Powerful aunt of Kim Jong-un disappears from official footage

The aunt of North Korean leader Kim Jong-un has mysteriously disappeared from a re-run of a propaganda film, leading to speculation that she has been purged – or even executed.

Kim Kyong Hui

Chosun Ilbo newspaper reported that while the original screening featuring Ms Kim (as shown circled above), a re-run shown on Tuesday depicts a scene in which only Kim Jong-un, his wife, and male military officials are visible.

Kim Kyong-hui, 67, is the widow of Jang Song-taek who was recently executed. It was believed she would always remain ‘safe’ under her nephew’s brutal regime, leading analysts to say that her disappearance from the documentary is ominous. Ms Kim’s safety from purging or execution had always been assumed because she is the daughter of North Korean founder Kim Il-sun and the sister of the late leader, Kim Jong-il. Despite all this, Ms Kim is still associated with a husband who was publicly denounced as a traitor and executed in December.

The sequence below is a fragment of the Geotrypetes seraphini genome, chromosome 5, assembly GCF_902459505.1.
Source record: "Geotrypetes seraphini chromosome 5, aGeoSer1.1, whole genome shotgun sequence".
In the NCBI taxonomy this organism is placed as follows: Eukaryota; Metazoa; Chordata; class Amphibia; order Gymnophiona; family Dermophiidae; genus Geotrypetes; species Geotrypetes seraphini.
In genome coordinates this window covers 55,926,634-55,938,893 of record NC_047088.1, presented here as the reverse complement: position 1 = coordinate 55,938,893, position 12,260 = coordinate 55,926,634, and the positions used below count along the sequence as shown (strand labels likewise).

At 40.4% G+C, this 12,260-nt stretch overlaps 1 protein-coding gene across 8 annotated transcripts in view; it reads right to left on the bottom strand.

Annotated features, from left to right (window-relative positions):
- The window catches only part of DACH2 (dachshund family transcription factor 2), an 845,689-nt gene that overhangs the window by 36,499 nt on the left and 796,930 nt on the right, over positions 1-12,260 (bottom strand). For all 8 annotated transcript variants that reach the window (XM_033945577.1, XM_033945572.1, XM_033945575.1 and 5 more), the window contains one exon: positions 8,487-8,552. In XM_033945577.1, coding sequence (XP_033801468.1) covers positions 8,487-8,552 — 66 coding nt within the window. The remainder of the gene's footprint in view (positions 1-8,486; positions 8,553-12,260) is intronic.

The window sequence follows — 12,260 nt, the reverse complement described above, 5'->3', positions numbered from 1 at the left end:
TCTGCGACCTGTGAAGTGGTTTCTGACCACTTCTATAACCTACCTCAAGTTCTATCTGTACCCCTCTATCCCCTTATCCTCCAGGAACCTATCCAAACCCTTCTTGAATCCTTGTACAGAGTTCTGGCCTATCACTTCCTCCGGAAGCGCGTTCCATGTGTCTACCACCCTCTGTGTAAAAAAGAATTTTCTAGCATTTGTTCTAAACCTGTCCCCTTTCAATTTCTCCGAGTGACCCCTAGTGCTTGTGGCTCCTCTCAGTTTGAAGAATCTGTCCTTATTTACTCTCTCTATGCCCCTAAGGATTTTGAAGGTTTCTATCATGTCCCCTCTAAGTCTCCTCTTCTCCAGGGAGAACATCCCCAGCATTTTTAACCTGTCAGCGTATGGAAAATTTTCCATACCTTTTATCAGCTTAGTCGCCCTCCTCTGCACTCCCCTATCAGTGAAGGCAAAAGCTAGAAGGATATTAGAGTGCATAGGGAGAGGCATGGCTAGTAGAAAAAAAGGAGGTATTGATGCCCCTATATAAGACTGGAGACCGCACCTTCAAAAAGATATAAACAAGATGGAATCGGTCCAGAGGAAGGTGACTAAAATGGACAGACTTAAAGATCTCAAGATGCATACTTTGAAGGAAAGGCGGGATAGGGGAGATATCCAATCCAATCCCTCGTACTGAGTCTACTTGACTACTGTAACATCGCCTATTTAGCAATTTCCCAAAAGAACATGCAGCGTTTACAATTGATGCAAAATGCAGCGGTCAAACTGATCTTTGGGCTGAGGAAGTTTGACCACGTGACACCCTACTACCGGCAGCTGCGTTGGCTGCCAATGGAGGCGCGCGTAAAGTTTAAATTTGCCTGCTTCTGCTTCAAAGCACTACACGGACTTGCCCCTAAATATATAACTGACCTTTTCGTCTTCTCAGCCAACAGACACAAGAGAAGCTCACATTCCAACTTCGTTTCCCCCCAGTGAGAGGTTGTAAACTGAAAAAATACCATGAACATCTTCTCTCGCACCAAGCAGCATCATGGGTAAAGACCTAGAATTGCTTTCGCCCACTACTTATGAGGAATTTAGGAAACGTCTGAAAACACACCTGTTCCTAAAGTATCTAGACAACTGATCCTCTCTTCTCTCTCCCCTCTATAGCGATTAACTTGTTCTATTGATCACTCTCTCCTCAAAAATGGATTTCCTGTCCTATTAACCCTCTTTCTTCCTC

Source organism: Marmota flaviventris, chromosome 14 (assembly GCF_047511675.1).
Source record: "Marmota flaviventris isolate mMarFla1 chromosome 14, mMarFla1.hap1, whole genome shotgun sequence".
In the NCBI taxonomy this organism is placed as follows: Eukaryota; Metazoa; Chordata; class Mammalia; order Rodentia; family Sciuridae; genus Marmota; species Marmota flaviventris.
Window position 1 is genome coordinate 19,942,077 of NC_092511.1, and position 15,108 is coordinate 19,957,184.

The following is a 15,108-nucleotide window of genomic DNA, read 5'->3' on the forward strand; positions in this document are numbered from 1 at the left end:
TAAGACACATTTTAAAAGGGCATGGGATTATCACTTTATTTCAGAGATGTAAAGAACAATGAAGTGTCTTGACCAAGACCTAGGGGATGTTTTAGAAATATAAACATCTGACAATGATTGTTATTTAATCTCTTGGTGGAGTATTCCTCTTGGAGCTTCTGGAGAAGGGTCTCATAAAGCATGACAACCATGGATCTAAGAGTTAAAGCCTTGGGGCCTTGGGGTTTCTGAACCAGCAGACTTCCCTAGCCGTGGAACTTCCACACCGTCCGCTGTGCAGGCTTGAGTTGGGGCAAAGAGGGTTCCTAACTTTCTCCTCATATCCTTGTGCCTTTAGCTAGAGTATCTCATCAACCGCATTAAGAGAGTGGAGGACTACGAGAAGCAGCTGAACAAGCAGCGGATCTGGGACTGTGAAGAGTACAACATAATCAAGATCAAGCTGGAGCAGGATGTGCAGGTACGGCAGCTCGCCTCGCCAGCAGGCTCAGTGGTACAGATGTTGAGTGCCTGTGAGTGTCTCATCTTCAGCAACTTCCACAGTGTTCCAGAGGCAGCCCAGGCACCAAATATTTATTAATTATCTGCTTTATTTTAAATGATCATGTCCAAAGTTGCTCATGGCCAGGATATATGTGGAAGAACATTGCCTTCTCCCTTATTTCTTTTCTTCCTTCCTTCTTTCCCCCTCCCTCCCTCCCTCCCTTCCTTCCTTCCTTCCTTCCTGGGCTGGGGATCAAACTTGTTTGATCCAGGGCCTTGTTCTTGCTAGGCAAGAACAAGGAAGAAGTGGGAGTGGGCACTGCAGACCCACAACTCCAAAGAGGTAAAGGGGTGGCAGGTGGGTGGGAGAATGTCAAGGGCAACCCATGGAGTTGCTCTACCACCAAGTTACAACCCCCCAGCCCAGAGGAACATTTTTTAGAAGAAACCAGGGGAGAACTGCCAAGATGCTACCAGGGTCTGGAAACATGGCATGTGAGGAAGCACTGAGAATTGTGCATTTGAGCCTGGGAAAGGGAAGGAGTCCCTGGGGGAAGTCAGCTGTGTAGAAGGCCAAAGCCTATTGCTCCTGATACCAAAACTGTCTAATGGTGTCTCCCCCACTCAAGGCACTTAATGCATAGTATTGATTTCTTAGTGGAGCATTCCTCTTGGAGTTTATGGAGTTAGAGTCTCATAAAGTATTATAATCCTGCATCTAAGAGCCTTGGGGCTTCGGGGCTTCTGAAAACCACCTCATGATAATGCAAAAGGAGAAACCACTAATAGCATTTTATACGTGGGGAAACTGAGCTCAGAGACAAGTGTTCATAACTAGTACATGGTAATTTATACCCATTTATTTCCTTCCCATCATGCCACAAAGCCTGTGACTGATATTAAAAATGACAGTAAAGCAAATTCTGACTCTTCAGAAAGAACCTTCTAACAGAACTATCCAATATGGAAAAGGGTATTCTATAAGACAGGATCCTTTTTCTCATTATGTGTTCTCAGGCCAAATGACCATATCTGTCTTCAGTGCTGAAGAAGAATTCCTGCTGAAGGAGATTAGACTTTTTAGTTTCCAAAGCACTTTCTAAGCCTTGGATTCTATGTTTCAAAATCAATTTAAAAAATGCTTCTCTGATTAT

Until January this year, Ms Kim was frequently seen at the side of her nephew and his wife at public events. In the footage in question, which aired in January, she was seen walking with the leader and his wife towards the Kumsusan Palace of the Sun in the capital, Pyongyang, to pay tribute to the embalmed bodies of former leaders Kim Il-sung and Kim Jong-il.

The apparent ‘disappearance’ of Kim Kyong-hui has led to speculation that her place in high positions in the Workers’ Party has been taken by Kim Jong-un’s younger sister, Yo-jong.

Kim aunt appears safe despite her husband’s execution

The aunt of North Korean leader Kim Jong Un has been named to an ad-hoc state committee, the country’s official media reported, an indication that the execution of her husband and the country’s No. 2 has not immediately diminished her influence.

North-Korea-Kim-Kyong-huiThe fate of Kim Kyong Hui – a younger sister of late leader Kim Jong Il, Kim Jong Un’s father – was questioned after North Korea announced Friday that her husband, Jang Song Thaek, was executed for trying to overthrow the government.

Considered extremely close to her brother Kim Jong Il, Kim Kyong Hui has risen through the ranks in recent years, helping to groom Kim Jong Un as the country’s leader. The 67-year-old holds a slew of top posts, including ruling Workers’ Party secretary and four-star army general.